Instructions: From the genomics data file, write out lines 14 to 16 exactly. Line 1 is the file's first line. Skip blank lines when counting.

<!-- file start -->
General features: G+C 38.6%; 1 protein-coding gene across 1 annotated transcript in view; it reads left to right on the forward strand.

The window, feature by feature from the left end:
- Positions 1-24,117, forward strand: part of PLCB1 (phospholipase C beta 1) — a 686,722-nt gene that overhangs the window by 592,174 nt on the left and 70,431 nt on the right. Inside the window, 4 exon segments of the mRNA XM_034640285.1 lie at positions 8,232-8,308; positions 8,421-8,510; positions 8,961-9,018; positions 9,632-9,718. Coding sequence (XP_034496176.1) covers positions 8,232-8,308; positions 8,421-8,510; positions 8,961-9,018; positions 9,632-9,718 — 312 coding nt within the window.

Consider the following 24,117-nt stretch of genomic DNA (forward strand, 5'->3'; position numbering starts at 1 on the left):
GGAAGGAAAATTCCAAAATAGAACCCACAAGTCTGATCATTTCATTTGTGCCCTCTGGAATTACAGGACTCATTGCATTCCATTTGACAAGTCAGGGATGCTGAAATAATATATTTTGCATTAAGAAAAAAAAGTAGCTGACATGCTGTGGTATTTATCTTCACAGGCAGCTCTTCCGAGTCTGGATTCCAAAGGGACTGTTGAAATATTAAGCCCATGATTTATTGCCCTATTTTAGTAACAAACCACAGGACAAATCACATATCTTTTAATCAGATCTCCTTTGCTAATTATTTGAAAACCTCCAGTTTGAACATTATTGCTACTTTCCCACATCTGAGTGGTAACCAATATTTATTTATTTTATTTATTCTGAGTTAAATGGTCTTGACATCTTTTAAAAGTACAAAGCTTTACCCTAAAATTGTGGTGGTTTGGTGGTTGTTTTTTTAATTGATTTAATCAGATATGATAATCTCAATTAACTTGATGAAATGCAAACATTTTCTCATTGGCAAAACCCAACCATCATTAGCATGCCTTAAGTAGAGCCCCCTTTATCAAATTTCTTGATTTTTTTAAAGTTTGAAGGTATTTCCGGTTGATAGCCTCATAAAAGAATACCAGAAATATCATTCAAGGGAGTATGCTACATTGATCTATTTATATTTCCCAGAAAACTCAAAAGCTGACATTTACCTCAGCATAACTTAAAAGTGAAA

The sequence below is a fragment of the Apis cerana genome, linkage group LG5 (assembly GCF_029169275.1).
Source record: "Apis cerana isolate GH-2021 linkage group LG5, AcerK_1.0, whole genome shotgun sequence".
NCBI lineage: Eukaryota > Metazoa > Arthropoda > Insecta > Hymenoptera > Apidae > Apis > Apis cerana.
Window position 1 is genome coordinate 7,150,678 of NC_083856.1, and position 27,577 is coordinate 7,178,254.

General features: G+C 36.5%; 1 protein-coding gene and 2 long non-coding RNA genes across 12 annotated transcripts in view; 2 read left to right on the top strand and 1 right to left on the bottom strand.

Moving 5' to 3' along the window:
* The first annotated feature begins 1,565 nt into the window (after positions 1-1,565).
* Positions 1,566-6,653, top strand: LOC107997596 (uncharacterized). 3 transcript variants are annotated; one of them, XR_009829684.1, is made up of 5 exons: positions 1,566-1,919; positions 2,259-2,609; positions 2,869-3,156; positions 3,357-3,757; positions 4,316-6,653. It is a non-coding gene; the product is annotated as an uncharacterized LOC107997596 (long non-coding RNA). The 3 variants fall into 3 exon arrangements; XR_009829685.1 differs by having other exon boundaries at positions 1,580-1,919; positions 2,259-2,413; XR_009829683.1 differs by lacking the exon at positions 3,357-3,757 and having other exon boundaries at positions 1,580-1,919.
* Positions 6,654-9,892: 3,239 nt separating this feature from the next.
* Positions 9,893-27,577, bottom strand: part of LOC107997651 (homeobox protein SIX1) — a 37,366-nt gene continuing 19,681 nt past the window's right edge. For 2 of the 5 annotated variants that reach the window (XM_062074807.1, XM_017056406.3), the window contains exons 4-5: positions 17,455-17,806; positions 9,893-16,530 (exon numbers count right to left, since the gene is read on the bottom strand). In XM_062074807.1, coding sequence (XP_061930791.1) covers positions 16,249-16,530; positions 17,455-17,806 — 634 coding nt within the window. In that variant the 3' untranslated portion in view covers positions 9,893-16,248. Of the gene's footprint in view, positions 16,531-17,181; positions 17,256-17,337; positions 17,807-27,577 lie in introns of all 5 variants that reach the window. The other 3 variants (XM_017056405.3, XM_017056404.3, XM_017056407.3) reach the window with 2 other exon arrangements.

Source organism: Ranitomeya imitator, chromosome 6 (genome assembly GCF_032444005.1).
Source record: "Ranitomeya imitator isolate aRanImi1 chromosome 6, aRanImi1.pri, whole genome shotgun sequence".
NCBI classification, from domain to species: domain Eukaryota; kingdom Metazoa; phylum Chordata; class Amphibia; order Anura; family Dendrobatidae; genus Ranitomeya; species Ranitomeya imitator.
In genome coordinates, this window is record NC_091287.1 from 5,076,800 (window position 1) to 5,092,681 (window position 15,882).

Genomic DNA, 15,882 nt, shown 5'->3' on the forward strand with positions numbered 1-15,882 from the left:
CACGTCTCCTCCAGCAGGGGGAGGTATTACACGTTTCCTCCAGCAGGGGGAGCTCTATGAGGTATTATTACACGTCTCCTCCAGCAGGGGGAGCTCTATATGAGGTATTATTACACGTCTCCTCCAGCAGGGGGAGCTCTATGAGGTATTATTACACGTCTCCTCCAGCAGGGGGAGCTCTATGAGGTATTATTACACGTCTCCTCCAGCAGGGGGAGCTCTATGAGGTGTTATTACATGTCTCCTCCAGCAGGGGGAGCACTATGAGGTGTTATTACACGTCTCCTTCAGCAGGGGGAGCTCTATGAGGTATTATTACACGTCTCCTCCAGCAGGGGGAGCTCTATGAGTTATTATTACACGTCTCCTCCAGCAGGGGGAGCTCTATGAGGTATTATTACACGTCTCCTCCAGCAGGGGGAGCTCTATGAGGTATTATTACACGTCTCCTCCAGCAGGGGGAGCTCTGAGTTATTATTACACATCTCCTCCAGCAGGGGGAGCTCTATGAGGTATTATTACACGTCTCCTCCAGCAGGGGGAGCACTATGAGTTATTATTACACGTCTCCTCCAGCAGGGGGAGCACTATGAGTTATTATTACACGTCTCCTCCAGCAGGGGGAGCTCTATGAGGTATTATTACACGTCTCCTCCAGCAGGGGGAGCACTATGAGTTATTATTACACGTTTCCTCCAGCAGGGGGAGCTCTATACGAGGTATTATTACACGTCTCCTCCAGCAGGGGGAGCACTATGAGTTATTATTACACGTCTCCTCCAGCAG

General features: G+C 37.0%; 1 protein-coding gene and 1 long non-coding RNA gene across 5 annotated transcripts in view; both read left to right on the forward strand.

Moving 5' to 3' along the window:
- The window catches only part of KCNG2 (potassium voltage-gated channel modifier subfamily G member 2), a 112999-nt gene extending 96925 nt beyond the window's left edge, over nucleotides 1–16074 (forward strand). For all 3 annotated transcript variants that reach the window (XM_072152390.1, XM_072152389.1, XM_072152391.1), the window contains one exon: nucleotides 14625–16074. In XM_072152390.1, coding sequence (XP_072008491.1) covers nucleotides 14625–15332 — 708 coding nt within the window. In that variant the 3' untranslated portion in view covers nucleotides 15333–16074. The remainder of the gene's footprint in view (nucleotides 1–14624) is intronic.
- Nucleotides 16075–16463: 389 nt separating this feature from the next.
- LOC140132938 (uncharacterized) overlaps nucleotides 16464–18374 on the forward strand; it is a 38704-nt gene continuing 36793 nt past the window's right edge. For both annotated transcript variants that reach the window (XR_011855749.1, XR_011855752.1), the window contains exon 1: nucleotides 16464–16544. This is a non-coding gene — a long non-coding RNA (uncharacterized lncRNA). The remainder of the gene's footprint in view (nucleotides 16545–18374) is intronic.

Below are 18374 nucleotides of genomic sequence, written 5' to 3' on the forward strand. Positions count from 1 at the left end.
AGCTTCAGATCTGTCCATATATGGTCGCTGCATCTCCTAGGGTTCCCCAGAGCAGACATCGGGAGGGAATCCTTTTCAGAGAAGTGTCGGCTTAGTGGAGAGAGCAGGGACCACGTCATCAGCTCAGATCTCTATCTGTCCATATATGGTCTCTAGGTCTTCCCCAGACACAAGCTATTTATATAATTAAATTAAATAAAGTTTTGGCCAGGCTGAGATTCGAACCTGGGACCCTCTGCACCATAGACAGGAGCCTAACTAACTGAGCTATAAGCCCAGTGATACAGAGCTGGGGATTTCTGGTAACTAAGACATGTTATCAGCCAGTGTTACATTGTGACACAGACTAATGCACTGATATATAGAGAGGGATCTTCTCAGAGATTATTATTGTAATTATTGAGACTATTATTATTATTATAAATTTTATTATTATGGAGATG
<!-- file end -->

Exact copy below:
* Positions 6,654-9,892: 3,239 nt separating this feature from the next.
* Positions 9,893-27,577, bottom strand: part of LOC107997651 (homeobox protein SIX1) — a 37,366-nt gene continuing 19,681 nt past the window's right edge. For 2 of the 5 annotated variants that reach the window (XM_062074807.1, XM_017056406.3), the window contains exons 4-5: positions 17,455-17,806; positions 9,893-16,530 (exon numbers count right to left, since the gene is read on the bottom strand). In XM_062074807.1, coding sequence (XP_061930791.1) covers positions 16,249-16,530; positions 17,455-17,806 — 634 coding nt within the window. In that variant the 3' untranslated portion in view covers positions 9,893-16,248. Of the gene's footprint in view, positions 16,531-17,181; positions 17,256-17,337; positions 17,807-27,577 lie in introns of all 5 variants that reach the window. The other 3 variants (XM_017056405.3, XM_017056404.3, XM_017056407.3) reach the window with 2 other exon arrangements.

Source organism: Ranitomeya imitator, chromosome 6 (genome assembly GCF_032444005.1).